6. In the terminal, type the following "unsquashfs -f -d /mnt/sda2 fd64-600.sfs". Remember to replace "/mnt/sda2" with your own partition mountpoint.

7. When the process is done, close the terminal. Then go back to the initrd-content folder.

8. Delete the fd64-600.sfs. Then click "repack-initrd".

9. You are done ! Next, you just need to instruct your bootloader to boot Fatdog. The following is an example for grub4dos menu.lst:
Code:
title fatdog layered full install
root (hd0,1)
kernel /vmlinuz savefile=direct:device:sda2:+ basesfs=none
initrd /initrd
Replace "sda2" with your own partition. Test it - boot to it now.

With layered full install, the layer system is still active and thus you can still load SFS just like when you run frugal install. The only catch is - the SFS files cannot be located in the same partition of your full install. For example in this guide you cannot have SFS files in /dev/sda2 partition - it won't work. You have to put them elsewhere (sda1, sda3, sdb1 etc). You can still make use of the sandbox facilities, too.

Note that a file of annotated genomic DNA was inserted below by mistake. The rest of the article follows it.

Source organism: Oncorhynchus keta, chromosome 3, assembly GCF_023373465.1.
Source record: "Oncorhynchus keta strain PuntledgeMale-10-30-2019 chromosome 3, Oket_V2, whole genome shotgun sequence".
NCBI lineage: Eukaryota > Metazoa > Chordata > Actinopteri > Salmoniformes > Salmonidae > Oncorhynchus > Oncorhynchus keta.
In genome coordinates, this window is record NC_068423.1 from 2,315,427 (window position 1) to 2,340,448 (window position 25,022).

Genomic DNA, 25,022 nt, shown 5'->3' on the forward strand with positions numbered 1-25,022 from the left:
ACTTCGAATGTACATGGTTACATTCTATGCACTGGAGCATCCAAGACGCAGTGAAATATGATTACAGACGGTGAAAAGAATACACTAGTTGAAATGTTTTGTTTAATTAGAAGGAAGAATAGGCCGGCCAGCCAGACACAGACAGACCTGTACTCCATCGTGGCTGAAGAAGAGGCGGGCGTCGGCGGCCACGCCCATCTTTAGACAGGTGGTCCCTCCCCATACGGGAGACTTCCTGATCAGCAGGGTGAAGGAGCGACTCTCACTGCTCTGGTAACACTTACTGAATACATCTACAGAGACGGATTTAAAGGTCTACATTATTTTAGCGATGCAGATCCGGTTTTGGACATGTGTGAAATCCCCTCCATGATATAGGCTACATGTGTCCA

If you change the "direct:device:sda2:+" to "ram:device:sda2:+", you will be running full-install with the RAM layer and you will get the ability to choose whether or not to save changes made during the session (I won't put the details here: there are many posts explaining how to do so).

[True Full Install]
Continue with the following if you wish to have true full install. I'm assuming you have done Layered full install successfully; the following steps assumes you are currently boot-ed in Layered Full Install.

10. Using drive icons, open "sda2" (the device you have your layered full install.

11. Click "initrd". It will open and extract the contents of initrd to a temporary location.

12. Switching to the Rox folder that contains the initrd contents, open a terminal there (right-click, then choose "Window", then choose "Terminal here").

13. In the terminal, type the following "unsquashfs -f -d / kernel-modules.sfs".

14. Then in the same terminal, type the following: "mkdir /aufs/pup_save/tmp".

15. Then in the same terminal, type the following: "echo SAVEFILE_MOUNT=/ > /aufs/pup_save/etc/BOOTSTATE".

16. Then in the same terminal, type the following: "cp /aufs/pup_init/etc/rc.d/rc.cleanup /aufs/pup_save/etc/rc.d"

17. Close the terminal, and also close the initrd-content folder. You don't need to repack it, we haven't changed anything.

18. Open /etc/fstab with your favorite editor (e.g geany).
Uncomment these lines:
Code:
# proc         /proc         proc   defaults         0      0   # mounted by /init
# sysfs         /sys         sysfs   defaults         0      0   # mounted by /init
So they will look like this:
Code:
proc         /proc         proc   defaults         0      0   # mounted by /init